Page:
Causes and consequences of ground disturbance by feral pigs (Sus scrofa) in a lowland New Zealand conifer–angiosperm forest

The ecological impacts of feral pigs (Sus scrofa) are of concern in many places around the world. One noticeable impact is soil disturbance, although the causes and consequences are often unclear. We measured the effect of ground disturbance by feral pigs on seedling recruitment and soil ecology over 25 months on a forested riparian terrace at Waitutu, south Fiordland, New Zealand, and assessed the diet of pigs from the area from stomach contents of animals shot by hunters. Foraging by feral pigs for below-ground food disturbed between 7.4% and 12.4% of the soil.

Takahe Valley Hut: a focal point for weed invasion in an isolated area of Fiordland National Park, New Zealand

The role of backcountry huts as focal points for weed establishment and spread into New Zealand’s national parks has received little attention. In this study we describe the pattern of weed spread around Takahe Valley Hut, Murchison Mountains, Fiordland National Park. Established in 1948, the hut is located at 900 m a.s.l. at the ecotone between Nothofagus forest and valley floor shrubland/grassland. We recorded the distribution of vascular plants in quadrats (110) placed by restricted randomisation around the hut, and measured relative irradiance and distance from the hut.

Importance of ground weta (Hemiandrus spp.) in stoat (Mustela erminea) diet in small montane valleys and alpine grasslands

Most research into the diet of stoats in New Zealand has been in low altitude valleys such as the Eglinton and Hollyford Valleys. Yet much of New Zealand’s national parks (e.g. Fiordland National Park) consist of many small montane valleys and alpine areas. This research identified the key prey species of stoats inhabiting such small montane valleys and alpine grasslands.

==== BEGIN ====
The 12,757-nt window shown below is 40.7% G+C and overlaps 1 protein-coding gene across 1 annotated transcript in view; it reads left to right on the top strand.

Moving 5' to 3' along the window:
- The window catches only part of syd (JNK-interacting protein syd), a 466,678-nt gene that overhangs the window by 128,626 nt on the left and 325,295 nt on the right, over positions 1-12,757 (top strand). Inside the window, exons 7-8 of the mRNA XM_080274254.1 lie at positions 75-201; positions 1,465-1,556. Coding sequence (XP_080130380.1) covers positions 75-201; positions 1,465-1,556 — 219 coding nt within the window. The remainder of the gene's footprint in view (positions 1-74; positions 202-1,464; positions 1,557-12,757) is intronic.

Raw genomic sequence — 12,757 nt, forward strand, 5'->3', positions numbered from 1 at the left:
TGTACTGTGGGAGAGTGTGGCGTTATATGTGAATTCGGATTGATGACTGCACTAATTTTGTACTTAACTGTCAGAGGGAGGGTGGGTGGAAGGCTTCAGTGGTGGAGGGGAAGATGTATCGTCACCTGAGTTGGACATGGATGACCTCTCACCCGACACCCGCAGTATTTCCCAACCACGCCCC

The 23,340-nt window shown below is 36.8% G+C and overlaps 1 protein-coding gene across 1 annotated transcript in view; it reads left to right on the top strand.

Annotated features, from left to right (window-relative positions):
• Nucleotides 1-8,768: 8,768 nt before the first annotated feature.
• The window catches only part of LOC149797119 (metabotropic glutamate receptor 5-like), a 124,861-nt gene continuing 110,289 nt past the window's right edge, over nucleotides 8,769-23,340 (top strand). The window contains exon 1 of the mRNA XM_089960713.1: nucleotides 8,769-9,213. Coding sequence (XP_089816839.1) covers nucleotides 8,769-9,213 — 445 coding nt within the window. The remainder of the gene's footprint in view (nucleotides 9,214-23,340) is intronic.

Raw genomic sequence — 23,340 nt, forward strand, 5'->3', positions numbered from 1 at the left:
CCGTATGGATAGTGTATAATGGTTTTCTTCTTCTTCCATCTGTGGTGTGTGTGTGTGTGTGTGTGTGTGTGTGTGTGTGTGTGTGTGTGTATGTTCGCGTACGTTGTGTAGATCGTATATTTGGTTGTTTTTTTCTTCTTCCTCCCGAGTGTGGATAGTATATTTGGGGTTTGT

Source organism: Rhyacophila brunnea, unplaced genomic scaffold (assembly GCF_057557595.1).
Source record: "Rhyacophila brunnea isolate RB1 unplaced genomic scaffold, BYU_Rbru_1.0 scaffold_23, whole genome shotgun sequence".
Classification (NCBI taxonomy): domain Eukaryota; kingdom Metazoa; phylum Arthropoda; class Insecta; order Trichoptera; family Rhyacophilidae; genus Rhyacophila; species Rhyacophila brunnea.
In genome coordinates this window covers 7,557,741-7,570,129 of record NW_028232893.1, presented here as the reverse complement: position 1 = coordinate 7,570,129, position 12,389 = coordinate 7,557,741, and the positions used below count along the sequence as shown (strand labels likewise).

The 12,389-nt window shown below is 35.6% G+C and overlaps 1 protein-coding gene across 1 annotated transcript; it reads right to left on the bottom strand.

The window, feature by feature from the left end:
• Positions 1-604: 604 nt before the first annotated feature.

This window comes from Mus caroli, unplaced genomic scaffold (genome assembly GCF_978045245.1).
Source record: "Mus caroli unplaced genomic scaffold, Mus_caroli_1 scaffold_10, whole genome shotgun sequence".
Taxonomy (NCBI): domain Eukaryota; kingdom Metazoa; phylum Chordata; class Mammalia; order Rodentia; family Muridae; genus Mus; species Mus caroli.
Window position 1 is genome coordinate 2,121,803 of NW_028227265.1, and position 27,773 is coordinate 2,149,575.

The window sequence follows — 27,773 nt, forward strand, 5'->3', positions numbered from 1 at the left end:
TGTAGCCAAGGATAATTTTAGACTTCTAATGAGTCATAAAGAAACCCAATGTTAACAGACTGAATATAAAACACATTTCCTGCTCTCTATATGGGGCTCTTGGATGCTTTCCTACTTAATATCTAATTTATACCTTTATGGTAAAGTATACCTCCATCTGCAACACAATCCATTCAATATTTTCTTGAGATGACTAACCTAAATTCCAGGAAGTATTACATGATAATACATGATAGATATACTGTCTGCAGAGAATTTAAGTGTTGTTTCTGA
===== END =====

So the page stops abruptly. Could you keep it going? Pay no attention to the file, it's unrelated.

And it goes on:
Forest Understorey Changes after Reduction in Deer Numbers, Northern Fiordland, New Zealand

High deer numbers in northern Fiordland in the 1960s significantly changed forest understorey composition. The density of woody plants in the understorey was reduced in some areas by as much as 50%, and preferred plants became less abundant than those seldom eaten. However, the impact of deer and wapiti varied between forest types.

Changes in the Density and Distribution of Red Deer and Wapiti in Northern Fiordland

Deer density indices were estimated in 1969, 1975, and 1984 in the core of the Wapiti Area of Fiordland National Park. Between 1969 and 1984, density above timberline was reduced to near zero by commercial airborne hunting, with smaller decreases in the forest. Overall density declined by 81%. An estimated 2007± 385 deer were present in the 850 km2 survey area in 1984, with an average density in the forest of 3.47±0.66/km2. The highest densities remained in the most completely forested sub-area (Catseye).

Physical Influences on Forest Types and Deer Habitat, Northern Fiordland, New Zealand

Forest types of the Wapiti, Doon and Glaisnock catchments, ranked in order of proportion of preferred food species for deer, paralleled a gradient of landform stability. Seral forests and low altitude silver beech forests were preferred deer habitat because they contained the largest proportions of highly preferred species. They often occurred on unstable landforms such as debris cones, colluvial sideslopes, and terraces with recent and compound soils, assumed to be of high nutrient status.